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    \$\begingroup\$ @Licentia So you would find that \$R\,\cdot\, C=\frac1{1.4\,\cdot\, f_{_\text{H}}}\$, which is what sets the high-end frequency limit. \$\endgroup\$
    – jonk
    Commented Nov 22, 2022 at 19:20
  • \$\begingroup\$ @Licentia I've added the specific details to the answer. \$\endgroup\$
    – jonk
    Commented Nov 22, 2022 at 19:32
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That circuit is for variable duty cycle. The frequency will stay roughly the same but the ratio of high time to low time will change.

Look for a variable frequency circuit, here's one you could try that supposedly lets you switch between constant frequency and constant duty cycle. I haven't tried it myself so try it in your simulator and see what it does.

You could use a simple astable multivibrator circuit like this:

schematic

simulate this circuit – Schematic created using CircuitLab

This should go from a little below 200 Hz to over 2000 Hz so it will divide down to the range you want. Here's a 555 timer calculator you can use to find component values if you want to tweak it a bit.

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  • \$\begingroup\$ Nice catch. Just a note though. That schematic has a switch that gates \$R_6\$ to the 555 output. Given that the 555 output is a pretty powerful 2-quadrant drive, I'm not sure those two added parts do much. But I could be confused by the schematic's layout, too. (I've not redrawn it.) Do you see the same issue? Or did I miss something important? \$\endgroup\$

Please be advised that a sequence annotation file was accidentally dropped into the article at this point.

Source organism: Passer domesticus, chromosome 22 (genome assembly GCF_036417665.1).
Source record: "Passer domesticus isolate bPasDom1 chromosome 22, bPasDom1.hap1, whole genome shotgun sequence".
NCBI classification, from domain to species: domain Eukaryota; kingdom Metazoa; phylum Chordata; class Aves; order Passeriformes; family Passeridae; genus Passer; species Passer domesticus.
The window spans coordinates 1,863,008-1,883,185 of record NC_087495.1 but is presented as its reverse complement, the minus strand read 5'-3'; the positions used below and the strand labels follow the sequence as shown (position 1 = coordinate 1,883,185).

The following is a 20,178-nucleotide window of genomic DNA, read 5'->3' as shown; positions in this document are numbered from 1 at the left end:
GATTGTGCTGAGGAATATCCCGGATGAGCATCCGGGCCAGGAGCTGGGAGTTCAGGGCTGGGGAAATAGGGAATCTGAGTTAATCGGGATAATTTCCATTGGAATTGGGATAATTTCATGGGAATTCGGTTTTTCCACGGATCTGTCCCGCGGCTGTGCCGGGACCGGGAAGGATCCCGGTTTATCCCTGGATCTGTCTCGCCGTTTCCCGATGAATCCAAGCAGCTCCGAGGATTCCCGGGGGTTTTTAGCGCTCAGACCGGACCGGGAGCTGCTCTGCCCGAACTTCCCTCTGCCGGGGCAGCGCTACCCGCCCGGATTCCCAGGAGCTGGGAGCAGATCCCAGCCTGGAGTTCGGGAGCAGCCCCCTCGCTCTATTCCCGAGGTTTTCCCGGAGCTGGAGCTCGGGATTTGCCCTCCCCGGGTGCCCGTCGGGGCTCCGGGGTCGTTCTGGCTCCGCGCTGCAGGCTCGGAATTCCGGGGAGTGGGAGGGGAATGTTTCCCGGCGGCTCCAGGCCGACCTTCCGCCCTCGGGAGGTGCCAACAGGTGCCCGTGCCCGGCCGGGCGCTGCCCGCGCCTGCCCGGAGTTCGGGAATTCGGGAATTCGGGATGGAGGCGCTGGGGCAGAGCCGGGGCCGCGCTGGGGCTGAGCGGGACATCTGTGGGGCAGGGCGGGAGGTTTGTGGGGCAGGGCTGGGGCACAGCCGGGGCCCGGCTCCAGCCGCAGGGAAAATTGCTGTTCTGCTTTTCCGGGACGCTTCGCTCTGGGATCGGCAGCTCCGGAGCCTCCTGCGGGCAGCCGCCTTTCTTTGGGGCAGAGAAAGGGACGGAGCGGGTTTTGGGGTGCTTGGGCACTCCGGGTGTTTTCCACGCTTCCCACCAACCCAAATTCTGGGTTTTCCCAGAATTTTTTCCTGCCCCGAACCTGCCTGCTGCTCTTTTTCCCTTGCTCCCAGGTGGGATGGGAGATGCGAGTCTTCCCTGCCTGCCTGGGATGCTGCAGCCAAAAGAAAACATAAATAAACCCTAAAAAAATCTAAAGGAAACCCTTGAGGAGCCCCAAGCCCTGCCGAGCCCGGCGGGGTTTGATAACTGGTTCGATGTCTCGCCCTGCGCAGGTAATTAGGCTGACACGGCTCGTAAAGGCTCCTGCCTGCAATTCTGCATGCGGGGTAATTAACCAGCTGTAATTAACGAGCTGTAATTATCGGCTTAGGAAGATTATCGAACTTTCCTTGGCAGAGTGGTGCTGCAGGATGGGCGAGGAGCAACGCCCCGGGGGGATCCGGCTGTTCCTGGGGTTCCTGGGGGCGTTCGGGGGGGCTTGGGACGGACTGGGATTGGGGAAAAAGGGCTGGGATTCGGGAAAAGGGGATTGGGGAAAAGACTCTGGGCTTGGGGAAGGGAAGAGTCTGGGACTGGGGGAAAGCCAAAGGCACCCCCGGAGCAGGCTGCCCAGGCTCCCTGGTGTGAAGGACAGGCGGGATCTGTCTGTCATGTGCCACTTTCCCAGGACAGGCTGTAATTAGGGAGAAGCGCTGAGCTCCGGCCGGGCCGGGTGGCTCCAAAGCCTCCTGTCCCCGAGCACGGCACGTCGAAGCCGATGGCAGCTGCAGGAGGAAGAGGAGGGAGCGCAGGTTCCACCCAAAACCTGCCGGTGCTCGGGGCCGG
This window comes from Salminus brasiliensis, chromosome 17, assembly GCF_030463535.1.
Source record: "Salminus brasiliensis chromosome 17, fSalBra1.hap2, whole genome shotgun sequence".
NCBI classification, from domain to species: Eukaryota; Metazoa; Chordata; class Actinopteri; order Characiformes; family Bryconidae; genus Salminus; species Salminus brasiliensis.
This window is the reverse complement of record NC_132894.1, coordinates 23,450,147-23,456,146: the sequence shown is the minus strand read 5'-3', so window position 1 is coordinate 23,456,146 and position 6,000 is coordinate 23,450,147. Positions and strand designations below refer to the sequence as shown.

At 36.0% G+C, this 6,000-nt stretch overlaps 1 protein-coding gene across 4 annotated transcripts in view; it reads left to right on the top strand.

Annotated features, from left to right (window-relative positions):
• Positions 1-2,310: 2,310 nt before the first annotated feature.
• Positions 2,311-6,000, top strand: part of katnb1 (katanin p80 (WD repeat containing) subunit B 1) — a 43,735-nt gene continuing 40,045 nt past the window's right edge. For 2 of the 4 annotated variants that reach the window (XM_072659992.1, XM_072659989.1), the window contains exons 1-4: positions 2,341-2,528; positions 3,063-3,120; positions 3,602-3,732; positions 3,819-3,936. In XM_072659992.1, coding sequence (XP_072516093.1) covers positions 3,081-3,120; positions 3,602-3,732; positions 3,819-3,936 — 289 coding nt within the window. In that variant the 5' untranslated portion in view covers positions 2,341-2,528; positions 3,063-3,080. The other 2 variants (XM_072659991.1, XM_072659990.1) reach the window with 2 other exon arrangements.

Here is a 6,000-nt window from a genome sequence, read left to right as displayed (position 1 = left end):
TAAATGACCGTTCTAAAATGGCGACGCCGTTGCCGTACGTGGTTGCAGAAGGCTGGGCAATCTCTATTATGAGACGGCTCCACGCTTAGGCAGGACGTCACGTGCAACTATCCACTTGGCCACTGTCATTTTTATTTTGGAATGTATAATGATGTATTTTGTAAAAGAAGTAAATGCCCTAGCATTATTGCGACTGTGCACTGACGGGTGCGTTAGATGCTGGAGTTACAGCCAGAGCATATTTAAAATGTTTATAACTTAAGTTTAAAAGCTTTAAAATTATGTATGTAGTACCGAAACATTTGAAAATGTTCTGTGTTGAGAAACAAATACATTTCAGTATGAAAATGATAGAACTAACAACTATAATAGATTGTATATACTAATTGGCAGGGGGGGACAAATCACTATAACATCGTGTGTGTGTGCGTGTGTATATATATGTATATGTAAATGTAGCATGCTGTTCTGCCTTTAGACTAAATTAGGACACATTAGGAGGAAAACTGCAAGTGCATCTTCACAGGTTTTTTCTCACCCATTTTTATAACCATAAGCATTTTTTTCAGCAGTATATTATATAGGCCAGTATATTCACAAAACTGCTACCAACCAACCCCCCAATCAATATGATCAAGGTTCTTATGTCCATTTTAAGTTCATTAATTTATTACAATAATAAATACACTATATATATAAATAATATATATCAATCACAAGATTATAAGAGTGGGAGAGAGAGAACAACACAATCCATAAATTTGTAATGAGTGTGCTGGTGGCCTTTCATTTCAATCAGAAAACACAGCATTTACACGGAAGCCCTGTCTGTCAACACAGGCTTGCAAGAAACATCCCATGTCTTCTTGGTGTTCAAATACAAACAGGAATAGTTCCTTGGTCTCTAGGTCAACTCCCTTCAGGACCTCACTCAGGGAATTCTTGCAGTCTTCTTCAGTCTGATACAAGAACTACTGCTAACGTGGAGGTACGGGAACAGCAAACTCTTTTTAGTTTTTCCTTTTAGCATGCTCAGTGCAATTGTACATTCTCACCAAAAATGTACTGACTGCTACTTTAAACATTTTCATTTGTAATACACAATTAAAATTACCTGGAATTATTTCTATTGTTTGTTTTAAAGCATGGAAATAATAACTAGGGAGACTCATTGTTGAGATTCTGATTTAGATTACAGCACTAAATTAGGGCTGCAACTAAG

– jonk
    Commented Nov 21, 2022 at 22:52
  • \$\begingroup\$ @jonk I don't know, I'll have to try it out when I have more time and report back or change the link to a better example if I find one. I wanted to give something the OP could try out and that looked like it would illustrate both modes of operation. \$\endgroup\$
    – GodJihyo
    Commented Nov 21, 2022 at 23:04
  • \$\begingroup\$ It's just a curious moment I had when skimming the schematic. \$\endgroup\$
    – jonk
    Commented Nov 21, 2022 at 23:24
  • \$\begingroup\$ I'm using a CD4027 as a T-flip flop to divide the frequency by 2 down to 100Hz to 1kHz but I'm still having trouble figuring out how to create a 200Hz to 2kHz signal using a CMOS 555 timer that can be adjusted with a potentiometer \$\endgroup\$
    – Licentia
    Commented Nov 22, 2022 at 1:11
  • \$\begingroup\$ @Licentia Since this is CMOS (and since the 555 is generally speaking ratiometric) do you expect the circuit to operate very similarly over a wide range of Vcc values? (Mostly, just curious.) \$\endgroup\$
    – jonk
    Commented Nov 22, 2022 at 1:37